Volume 91, Issue 21

Thursday, October 2, 1997



All that jazz

By Kevin Dunklee
Gazette Writer

Jazz fans in London are a breed of people who seek opportunities to defy the cold, conservative image of the city and escape to the few available venues to savour their music of choice. Sometimes it is about music and sometimes it is about image and atmosphere. Thursday evenings at the Westin Hotel are definitely about image.

Upon entering the casual elegant foyer of the hotel, the strains of recorded be-bop waft through the halls. The trio of John Noubarian on grand piano, Steve Litman on bass and Richard Brisco on drums began with a gentle mid-swing "On Green Dolphin Street" and then moved into the haunting "Stella By Starlight."

Although the pianist focuses on over-zealously soloing through both songs, the rhythm section brilliantly held down the basics and rescued the opening from what could have been nebulous musical bantering. Litman's sonorous bass solos tastefully evoked memories of Jaco Pastorius and were eloquently punctuated by Brisco's careful rhythmic simplicity.

Caroline Gibson then took the microphone and immediately her stage presence brought a refreshing mood of subtle anticipation to the room. She and the band soared through Sinatra's "World On A String" showing maturity in her interpretations proving she has come into her own as a major London talent.

Moreover, her stunning audience rapport created a warmth which contrasted the cold urban skyscape in the background. In the song "One Note Samba," Brisco shone yet again by alternately playing timbale lines and claves on the rim of the snare drum. It is always a pleasure to hear young players who have gone to the source and learned the fundamentals of the music they are playing. Brisco obviously keeps his ears open.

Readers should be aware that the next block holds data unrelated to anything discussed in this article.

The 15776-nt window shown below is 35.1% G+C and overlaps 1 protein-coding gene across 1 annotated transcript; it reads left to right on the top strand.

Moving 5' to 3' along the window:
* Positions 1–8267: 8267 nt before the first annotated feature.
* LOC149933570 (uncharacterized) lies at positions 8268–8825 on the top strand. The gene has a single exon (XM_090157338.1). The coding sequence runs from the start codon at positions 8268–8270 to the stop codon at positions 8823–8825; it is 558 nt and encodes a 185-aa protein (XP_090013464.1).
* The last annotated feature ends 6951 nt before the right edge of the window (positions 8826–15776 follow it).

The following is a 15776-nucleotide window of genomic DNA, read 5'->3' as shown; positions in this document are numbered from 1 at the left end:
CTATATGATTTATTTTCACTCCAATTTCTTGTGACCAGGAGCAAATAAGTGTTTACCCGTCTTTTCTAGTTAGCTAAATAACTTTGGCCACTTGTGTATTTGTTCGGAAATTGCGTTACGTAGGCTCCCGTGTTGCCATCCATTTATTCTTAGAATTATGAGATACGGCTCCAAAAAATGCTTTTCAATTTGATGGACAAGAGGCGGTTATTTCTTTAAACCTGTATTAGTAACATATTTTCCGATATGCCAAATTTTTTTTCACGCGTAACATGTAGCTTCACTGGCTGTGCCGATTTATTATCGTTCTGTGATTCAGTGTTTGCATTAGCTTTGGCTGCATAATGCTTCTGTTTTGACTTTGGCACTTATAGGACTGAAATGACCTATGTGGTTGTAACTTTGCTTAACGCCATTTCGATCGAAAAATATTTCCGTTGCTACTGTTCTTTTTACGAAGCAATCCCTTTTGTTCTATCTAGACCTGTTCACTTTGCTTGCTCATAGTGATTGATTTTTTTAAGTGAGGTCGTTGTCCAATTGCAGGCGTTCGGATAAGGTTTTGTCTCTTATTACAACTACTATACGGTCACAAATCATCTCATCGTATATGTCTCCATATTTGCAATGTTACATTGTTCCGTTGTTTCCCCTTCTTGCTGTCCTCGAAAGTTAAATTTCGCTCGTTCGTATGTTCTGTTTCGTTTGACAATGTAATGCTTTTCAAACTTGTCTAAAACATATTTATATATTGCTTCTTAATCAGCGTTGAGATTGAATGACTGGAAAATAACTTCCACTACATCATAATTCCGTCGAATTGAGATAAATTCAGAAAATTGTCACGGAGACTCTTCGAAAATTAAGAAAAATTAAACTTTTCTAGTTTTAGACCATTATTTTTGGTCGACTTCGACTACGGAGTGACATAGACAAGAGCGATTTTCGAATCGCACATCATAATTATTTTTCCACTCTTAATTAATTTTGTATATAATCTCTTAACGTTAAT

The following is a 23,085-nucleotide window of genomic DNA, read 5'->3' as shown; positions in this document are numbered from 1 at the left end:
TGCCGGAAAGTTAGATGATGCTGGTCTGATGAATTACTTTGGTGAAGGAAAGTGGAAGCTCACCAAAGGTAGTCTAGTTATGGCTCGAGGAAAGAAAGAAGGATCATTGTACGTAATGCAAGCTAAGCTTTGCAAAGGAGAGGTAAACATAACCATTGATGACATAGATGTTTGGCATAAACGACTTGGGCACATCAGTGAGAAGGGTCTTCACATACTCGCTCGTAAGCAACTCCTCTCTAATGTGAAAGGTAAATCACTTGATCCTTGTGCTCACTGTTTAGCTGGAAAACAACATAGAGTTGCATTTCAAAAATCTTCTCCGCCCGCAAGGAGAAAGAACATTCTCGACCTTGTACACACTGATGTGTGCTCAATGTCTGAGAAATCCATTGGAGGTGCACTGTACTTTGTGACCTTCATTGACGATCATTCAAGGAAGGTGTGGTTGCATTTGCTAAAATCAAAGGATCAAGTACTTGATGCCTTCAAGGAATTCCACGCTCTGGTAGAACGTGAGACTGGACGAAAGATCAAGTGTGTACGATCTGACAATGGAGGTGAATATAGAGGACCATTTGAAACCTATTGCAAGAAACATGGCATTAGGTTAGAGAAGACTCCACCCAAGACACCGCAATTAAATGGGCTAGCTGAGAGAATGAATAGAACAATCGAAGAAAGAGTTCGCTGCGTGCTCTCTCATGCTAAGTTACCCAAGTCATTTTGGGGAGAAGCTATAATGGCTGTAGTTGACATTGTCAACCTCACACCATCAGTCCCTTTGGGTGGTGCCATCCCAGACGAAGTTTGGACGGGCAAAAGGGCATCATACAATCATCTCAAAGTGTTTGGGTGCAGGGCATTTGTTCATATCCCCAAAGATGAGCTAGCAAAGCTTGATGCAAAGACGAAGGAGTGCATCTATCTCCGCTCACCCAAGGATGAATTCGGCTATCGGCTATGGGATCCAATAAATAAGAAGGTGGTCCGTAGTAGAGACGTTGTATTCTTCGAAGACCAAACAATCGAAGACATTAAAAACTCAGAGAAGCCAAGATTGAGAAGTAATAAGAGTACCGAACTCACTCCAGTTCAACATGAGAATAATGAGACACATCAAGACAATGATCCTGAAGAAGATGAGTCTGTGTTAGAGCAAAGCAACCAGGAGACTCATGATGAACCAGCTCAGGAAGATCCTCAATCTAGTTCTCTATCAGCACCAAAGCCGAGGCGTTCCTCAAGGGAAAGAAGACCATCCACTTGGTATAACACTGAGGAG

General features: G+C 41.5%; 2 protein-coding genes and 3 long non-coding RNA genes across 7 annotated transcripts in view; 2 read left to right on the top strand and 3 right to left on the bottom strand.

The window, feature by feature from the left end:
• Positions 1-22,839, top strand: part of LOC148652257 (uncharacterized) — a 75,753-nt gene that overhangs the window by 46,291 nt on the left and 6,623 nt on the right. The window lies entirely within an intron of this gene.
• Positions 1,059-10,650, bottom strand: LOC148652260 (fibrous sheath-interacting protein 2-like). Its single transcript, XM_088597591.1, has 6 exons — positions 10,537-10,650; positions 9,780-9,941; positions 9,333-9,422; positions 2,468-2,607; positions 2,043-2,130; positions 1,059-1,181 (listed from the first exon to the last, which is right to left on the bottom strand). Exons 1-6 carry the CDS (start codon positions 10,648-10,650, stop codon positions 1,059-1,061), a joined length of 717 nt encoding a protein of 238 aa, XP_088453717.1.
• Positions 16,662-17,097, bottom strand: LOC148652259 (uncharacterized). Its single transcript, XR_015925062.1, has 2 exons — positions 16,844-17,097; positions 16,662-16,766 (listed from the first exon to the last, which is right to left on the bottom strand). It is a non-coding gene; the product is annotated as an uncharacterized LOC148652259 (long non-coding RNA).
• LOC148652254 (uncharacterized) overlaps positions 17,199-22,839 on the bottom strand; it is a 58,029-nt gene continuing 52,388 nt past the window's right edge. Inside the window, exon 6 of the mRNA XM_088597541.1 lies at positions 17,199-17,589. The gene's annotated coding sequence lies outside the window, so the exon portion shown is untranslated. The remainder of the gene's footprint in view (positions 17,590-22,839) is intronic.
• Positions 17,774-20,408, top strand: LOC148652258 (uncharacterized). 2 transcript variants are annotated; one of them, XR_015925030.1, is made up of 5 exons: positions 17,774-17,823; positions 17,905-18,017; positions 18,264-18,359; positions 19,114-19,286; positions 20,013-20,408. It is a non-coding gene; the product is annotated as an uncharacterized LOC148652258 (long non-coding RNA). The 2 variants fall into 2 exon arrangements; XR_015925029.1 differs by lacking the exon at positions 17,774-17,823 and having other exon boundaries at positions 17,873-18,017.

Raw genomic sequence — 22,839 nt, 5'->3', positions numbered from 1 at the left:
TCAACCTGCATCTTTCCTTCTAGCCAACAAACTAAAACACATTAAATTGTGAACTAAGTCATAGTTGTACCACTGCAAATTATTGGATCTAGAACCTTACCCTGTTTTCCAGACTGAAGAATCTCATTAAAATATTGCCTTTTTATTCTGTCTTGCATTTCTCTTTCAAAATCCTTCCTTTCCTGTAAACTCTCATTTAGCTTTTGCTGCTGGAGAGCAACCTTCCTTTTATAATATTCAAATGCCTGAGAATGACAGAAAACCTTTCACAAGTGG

The set closed with the delicious sociological irony of Peggy Lee's "I'm A Woman," which rallied suppressed grins from those in the audience who were comfortable enough with themselves to consider the song within the context of its own time.

Noubarian churned out yet another piano solo displaying his apparent technical mastery of the instrument and brashly continued his theme of reckless egocentrism. Again Litman and Brisco, working as a polished team, provided gravity and brought Gibson back to superimpose her lush vocals over the relatively trite lyrical content. The final chorus brought enthusiastic applause from a crowd that had been given just enough to make them want more.

Gibson was gracious and left the bandstand after reminding the audience to, "Spread it around. We want to keep this jazz thing alive in London."

The Caroline Gibson Quartet plays Thursdays from 9 p.m. to midnight in the second floor lounge at the Westin Hotel (formerly The Radisson), 300 King street in Downtown London.

To Contact The Entertainment Department: gazent@julian.uwo.ca

Copyright The Gazette 1997